Anthropologists have tended to imagine warfare as something that existed in some form through all the millions of years of human evolution. But “imagine” is the key word. Wounded Australopithecine bones thought to show war injuries actually show the tooth marks of leopards. The Walls of Jericho were apparently built to protect against flooding, not warfare. There is, in fact, no evidence of warfare older than 10,000 years, and there would be, because war leaves its mark in wounds and weapons. This suggests that of the 50,000 years modern Homo sapiens have existed, 40,000 saw no warfare, and that millions of years of prior ancestry were also war-free. Or, as an anthropologist put it, “People have lived in hunter-gatherer bands for 99.87 percent of human existence.” War arises in some, but not all, complex, sedentary societies, and tends to grow along with their complexity. This fact makes it unlikely war could be found more than 12,500 years ago.

One could argue that individual killings out of jealous rage were the equivalent of war for small groups. But they are very different from organized warfare in which violence is directed anonymously against members of another group. In the world of small non-agricultural bands, family ties on one’s mother or father or spouse’s side connected one to other bands. In the newer world of patrilineal clans, on the other hand, one finds the precursor to nationalism: attacks on any member of another clan that has injured any member of your own.

A more appropriate candidate for precursor to war than individual human violence may be group violence directed against large animals. But that, too, is very different from war as we know it. Even in our war-crazed culture, most people are very resistant to killing humans but not to killing other animals. Group hunting of ferocious animals doesn’t go very far back in human history either. As Barbara Ehrenreich argues, the bulk of the time our ancestors spent evolving they spent evolving not as predators, but as prey.

So, no matter how violent chimpanzees can be, or how peaceful bonobos, imagining ancient common ancestors of primates who thirsted for war is nothing more than imagining. A search for alternatives to that story can be more concrete, given the existence today and in recorded history of hunter-gatherer societies. Some of these cultures have found a wide variety of means of avoiding and resolving disputes that do not include war. That people everywhere are skilled at cooperation and find cooperation more pleasurable than war doesn’t make the news precisely because we all know it already. And yet we hear a lot about “man the warrior” and rarely see cooperation identified as a central or essential trait of our species.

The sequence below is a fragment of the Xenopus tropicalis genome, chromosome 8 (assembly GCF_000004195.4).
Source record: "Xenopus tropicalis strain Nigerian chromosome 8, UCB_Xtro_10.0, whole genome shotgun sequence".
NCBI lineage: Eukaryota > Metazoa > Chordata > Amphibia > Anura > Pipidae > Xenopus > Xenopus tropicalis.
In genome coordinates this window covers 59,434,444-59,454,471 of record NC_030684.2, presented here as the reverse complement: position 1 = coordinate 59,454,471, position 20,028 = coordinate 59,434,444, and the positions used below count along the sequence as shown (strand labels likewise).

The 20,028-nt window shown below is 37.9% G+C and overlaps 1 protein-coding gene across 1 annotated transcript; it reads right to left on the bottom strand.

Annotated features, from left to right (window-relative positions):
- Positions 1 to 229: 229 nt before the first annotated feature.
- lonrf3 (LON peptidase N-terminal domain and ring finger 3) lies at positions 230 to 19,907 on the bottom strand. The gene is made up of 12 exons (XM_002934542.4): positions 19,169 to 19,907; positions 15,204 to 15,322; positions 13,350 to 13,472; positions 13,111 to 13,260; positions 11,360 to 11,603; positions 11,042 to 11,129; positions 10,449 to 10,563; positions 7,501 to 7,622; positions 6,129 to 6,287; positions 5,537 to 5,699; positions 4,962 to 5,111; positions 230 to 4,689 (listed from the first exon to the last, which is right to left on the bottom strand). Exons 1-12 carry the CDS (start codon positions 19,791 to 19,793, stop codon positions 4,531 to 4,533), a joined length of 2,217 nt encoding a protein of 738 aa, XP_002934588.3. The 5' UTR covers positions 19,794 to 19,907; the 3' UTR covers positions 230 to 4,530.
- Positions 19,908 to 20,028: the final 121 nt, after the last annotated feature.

Warfare as we have known it in recent millennia has developed alongside other societal changes. But did most relatively recent people in complex and stable societies engage in something resembling warfare or not? Some ancient societies haven’t been shown to have engaged in warfare, so it is likely they lived without it. And of course most of us, even in the most militaristic states, live without any direct connection to war, which would seem to suggest that a whole society could do the same. The emotional drives supporting war, the collective thrill of victory and so forth, may be culturally learned, not inevitable, since some cultures appear too distant in outlook to appreciate them at all. Anthropologist Kirk Endicott recounts:

I once asked a Batek man why their ancestors had not shot the Malay slave-raiders…with poisoned blowpipe darts [used for hunting animals]. His shocked answer was: “Because it would kill them!”


Everybody Does It

Anthropologists often focus on non-industrialized cultures, but can technologically advanced nations also live without war? Let’s assume that Switzerland is a fluke of geopolitical strategy. There are many other nations to consider. In fact, most nations of the world, for one reason or another, including those that fight horrible lengthy wars when attacked, do not initiate warfare. Iran, that terrible demonic threat in U.S. “news” media, has not attacked another country in centuries. The last time Sweden launched or even participated in a war was a skirmish with Norway in 1814. To his credit, Douglas Fry notes the peaceful nature of some modern nations, including Iceland, which has been at peace for 700 years, and Costa Rica, which abolished its military after World War II.

The Global Peace Index annually ranks the world’s most peaceful nations, including domestic factors in the calculation as well as foreign war making. Here are the top twenty nations as of 2010:

1 New Zealand
2 Iceland
3 Japan
4 Austria
5 Norway
6 Ireland
7 Denmark
8 Luxembourg
9 Finland
10 Sweden
11 Slovenia
12 Czech Republic
13 Portugal
14 Canada
15 Qatar
16 Germany
17 Belgium
18 Switzerland
19 Australia
20 Hungary

One explanation for some nations’ failure to make war is that they would like to but haven’t had an opportunity to launch any wars they could plausibly win. This at least suggests a degree of rationality in war-making decisions. If all nations knew they couldn’t win any wars, would there be no more wars?